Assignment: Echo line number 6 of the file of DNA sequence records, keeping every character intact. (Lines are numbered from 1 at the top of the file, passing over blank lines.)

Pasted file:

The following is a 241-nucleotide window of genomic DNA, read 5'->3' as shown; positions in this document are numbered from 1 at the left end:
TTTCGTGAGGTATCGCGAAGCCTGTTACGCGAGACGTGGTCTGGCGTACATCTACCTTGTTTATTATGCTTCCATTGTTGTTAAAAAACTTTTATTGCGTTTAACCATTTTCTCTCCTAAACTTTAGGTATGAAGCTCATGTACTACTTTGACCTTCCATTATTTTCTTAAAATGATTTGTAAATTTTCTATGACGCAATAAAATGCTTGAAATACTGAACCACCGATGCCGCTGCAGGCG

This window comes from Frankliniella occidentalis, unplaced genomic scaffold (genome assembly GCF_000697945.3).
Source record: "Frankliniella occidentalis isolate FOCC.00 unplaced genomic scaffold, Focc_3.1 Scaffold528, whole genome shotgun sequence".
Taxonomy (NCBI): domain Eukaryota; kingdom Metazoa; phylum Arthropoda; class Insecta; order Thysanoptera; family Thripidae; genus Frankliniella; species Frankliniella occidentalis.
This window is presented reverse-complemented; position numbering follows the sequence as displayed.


This window is presented reverse-complemented; position numbering follows the sequence as displayed.